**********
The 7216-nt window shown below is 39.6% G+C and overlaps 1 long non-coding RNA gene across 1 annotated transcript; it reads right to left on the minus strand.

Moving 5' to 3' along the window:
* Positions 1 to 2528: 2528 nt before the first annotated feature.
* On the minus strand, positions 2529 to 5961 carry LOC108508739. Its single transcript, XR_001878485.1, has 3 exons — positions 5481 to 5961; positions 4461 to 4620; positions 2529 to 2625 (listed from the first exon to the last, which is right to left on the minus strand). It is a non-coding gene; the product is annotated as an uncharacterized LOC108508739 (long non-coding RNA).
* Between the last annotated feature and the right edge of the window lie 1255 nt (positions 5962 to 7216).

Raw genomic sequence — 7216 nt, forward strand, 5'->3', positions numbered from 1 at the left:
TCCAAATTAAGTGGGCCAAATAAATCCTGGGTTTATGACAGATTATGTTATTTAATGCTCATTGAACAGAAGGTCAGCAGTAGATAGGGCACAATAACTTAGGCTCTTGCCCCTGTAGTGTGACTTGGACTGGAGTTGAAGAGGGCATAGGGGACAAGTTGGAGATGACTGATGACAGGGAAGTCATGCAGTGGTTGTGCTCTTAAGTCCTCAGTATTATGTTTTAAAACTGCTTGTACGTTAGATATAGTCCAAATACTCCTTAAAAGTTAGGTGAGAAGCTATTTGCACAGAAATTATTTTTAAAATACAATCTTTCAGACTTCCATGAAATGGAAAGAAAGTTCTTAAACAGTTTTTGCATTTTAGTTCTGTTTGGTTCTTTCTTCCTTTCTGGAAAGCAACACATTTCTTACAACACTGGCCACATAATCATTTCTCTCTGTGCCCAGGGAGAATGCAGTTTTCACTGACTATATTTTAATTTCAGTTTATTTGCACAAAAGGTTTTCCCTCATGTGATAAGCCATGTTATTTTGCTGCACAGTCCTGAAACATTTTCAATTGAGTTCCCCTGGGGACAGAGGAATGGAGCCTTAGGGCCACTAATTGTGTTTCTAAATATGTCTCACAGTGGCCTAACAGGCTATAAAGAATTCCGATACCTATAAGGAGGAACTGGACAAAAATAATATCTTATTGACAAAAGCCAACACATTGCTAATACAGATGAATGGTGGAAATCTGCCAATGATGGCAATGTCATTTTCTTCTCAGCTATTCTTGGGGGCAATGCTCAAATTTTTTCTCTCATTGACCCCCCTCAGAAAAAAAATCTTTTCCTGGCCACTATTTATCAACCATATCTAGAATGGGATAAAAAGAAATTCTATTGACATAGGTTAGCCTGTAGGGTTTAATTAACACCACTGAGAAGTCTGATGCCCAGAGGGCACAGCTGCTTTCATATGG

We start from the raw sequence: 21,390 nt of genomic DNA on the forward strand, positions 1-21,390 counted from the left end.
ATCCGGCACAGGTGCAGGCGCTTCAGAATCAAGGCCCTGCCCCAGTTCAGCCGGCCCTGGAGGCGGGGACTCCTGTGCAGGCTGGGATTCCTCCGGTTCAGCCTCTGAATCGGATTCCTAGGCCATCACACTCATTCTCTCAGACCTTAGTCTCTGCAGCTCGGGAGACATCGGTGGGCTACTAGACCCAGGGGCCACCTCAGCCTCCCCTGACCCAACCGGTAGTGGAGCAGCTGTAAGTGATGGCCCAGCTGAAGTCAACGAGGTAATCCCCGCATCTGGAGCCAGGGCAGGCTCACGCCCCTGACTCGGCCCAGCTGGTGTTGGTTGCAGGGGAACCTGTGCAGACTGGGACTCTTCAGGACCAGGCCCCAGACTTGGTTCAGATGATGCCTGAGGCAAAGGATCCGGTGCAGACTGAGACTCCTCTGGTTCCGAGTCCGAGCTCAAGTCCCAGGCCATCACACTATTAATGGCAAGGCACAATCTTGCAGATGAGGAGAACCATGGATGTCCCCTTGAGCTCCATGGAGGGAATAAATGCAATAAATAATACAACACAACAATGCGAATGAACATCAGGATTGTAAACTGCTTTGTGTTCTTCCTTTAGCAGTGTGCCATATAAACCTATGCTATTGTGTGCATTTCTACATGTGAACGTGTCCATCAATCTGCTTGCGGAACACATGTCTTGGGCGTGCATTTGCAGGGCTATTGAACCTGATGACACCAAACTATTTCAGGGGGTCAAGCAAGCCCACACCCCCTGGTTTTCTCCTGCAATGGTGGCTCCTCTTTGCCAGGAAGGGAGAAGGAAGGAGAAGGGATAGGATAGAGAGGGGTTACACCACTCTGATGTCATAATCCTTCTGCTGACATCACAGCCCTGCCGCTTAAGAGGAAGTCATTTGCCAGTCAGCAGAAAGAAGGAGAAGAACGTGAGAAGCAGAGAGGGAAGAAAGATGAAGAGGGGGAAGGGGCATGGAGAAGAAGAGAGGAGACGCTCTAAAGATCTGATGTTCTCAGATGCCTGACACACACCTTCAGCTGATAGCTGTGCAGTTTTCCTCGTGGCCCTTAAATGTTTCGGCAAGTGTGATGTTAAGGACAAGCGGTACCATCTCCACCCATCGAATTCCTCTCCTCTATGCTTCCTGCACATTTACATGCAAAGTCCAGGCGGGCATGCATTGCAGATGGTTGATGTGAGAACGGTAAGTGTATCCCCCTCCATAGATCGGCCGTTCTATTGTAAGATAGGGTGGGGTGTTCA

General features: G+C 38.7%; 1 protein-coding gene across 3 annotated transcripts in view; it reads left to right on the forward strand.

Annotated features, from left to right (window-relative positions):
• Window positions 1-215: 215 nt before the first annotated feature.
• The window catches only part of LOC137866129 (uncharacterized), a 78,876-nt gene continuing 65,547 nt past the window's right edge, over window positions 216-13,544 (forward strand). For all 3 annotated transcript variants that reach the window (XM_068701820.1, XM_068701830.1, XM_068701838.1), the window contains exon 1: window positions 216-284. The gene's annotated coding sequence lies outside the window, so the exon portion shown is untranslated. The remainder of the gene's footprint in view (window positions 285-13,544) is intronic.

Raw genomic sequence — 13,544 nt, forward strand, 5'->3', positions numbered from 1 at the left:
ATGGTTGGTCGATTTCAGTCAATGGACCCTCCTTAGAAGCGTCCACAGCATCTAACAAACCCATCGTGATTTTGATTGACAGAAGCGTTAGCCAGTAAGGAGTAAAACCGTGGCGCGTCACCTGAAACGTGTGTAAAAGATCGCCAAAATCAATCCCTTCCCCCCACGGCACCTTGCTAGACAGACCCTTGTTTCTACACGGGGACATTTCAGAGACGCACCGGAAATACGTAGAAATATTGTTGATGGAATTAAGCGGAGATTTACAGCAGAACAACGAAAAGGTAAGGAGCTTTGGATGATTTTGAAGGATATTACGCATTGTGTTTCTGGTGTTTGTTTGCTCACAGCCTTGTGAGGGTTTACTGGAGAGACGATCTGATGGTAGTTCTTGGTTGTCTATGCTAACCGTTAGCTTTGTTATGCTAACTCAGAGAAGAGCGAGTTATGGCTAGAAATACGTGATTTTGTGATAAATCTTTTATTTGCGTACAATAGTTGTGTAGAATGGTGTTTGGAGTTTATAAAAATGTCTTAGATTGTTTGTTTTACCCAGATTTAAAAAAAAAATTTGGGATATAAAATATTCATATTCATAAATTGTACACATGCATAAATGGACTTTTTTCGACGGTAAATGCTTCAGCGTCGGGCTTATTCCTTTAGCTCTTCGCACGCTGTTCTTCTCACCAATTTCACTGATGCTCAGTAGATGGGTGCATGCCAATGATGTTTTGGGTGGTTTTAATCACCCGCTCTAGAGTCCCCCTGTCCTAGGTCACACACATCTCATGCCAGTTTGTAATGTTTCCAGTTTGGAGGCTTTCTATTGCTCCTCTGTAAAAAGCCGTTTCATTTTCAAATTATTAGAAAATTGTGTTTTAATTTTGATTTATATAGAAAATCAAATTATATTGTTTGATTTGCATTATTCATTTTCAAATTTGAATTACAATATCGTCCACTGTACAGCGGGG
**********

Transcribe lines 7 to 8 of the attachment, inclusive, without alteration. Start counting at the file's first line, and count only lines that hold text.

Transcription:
TCCAAATTAAGTGGGCCAAATAAATCCTGGGTTTATGACAGATTATGTTATTTAATGCTCATTGAACAGAAGGTCAGCAGTAGATAGGGCACAATAACTTAGGCTCTTGCCCCTGTAGTGTGACTTGGACTGGAGTTGAAGAGGGCATAGGGGACAAGTTGGAGATGACTGATGACAGGGAAGTCATGCAGTGGTTGTGCTCTTAAGTCCTCAGTATTATGTTTTAAAACTGCTTGTACGTTAGATATAGTCCAAATACTCCTTAAAAGTTAGGTGAGAAGCTATTTGCACAGAAATTATTTTTAAAATACAATCTTTCAGACTTCCATGAAATGGAAAGAAAGTTCTTAAACAGTTTTTGCATTTTAGTTCTGTTTGGTTCTTTCTTCCTTTCTGGAAAGCAACACATTTCTTACAACACTGGCCACATAATCATTTCTCTCTGTGCCCAGGGAGAATGCAGTTTTCACTGACTATATTTTAATTTCAGTTTATTTGCACAAAAGGTTTTCCCTCATGTGATAAGCCATGTTATTTTGCTGCACAGTCCTGAAACATTTTCAATTGAGTTCCCCTGGGGACAGAGGAATGGAGCCTTAGGGCCACTAATTGTGTTTCTAAATATGTCTCACAGTGGCCTAACAGGCTATAAAGAATTCCGATACCTATAAGGAGGAACTGGACAAAAATAATATCTTATTGACAAAAGCCAACACATTGCTAATACAGATGAATGGTGGAAATCTGCCAATGATGGCAATGTCATTTTCTTCTCAGCTATTCTTGGGGGCAATGCTCAAATTTTTTCTCTCATTGACCCCCCTCAGAAAAAAAATCTTTTCCTGGCCACTATTTATCAACCATATCTAGAATGGGATAAAAAGAAATTCTATTGACATAGGTTAGCCTGTAGGGTTTAATTAACACCACTGAGAAGTCTGATGCCCAGAGGGCACAGCTGCTTTCATATGG

We start from the raw sequence: 21,390 nt of genomic DNA on the forward strand, positions 1-21,390 counted from the left end.